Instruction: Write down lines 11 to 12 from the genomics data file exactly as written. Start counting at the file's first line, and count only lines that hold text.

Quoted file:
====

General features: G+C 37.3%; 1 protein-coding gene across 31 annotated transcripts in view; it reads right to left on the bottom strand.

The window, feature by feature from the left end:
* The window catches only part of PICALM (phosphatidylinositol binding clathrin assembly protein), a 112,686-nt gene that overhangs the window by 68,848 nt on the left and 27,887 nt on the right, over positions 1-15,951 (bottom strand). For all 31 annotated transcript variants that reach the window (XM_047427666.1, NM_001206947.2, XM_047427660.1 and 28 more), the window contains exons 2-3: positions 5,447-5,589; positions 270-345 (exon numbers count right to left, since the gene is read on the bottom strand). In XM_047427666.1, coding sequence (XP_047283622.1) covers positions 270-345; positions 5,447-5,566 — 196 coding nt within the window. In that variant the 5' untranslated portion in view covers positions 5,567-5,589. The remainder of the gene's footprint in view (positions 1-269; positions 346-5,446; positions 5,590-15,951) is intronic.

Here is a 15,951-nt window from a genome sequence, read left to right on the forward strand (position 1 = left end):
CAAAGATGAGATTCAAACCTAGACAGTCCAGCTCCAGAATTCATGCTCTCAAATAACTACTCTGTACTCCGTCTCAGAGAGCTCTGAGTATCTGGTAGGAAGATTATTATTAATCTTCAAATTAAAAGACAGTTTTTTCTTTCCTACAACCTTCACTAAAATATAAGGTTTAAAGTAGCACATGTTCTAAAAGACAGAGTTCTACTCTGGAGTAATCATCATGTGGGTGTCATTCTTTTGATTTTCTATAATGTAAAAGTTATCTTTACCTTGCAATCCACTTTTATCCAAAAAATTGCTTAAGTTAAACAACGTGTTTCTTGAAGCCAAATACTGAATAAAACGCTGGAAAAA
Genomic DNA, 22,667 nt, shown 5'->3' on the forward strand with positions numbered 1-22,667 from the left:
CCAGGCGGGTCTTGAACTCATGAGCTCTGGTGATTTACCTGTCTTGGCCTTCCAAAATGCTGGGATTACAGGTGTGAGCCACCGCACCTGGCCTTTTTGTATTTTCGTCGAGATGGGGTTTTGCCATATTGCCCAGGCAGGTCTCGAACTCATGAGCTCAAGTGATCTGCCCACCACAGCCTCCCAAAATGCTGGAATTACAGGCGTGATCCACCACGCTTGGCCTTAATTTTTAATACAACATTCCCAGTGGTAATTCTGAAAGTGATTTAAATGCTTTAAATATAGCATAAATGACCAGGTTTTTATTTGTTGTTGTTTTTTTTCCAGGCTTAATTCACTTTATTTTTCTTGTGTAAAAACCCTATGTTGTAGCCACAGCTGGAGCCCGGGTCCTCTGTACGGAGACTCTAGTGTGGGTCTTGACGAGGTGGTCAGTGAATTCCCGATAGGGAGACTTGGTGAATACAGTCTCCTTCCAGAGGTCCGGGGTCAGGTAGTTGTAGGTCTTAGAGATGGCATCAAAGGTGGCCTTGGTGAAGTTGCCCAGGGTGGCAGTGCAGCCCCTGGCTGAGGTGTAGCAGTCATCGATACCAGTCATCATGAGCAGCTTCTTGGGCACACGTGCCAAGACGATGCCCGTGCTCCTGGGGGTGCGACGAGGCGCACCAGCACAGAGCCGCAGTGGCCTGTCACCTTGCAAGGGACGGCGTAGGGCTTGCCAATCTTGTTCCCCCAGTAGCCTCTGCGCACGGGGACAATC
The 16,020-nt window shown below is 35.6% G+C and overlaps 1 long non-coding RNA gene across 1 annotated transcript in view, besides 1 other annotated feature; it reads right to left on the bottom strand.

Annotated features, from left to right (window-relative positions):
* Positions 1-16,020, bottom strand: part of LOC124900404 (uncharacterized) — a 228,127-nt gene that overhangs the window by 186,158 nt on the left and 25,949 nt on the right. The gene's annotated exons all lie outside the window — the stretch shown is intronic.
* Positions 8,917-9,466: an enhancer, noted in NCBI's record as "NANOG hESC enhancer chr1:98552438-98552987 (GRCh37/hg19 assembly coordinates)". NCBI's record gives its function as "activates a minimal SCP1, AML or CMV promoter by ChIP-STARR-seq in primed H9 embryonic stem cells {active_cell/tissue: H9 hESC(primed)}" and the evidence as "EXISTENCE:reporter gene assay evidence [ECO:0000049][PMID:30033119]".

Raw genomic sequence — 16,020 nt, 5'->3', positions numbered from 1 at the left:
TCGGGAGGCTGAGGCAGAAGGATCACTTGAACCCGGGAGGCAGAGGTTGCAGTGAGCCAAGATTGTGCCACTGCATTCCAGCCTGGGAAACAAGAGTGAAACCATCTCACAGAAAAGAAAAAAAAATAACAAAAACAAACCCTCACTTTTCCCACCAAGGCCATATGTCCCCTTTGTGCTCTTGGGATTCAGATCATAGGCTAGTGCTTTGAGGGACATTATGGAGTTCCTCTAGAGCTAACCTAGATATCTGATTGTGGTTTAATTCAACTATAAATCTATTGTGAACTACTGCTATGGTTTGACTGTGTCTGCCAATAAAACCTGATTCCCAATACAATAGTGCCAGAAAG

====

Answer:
* Positions 8,917-9,466: an enhancer, noted in NCBI's record as "NANOG hESC enhancer chr1:98552438-98552987 (GRCh37/hg19 assembly coordinates)". NCBI's record gives its function as "activates a minimal SCP1, AML or CMV promoter by ChIP-STARR-seq in primed H9 embryonic stem cells {active_cell/tissue: H9 hESC(primed)}" and the evidence as "EXISTENCE:reporter gene assay evidence [ECO:0000049][PMID:30033119]".

Raw genomic sequence — 16,020 nt, 5'->3', positions numbered from 1 at the left: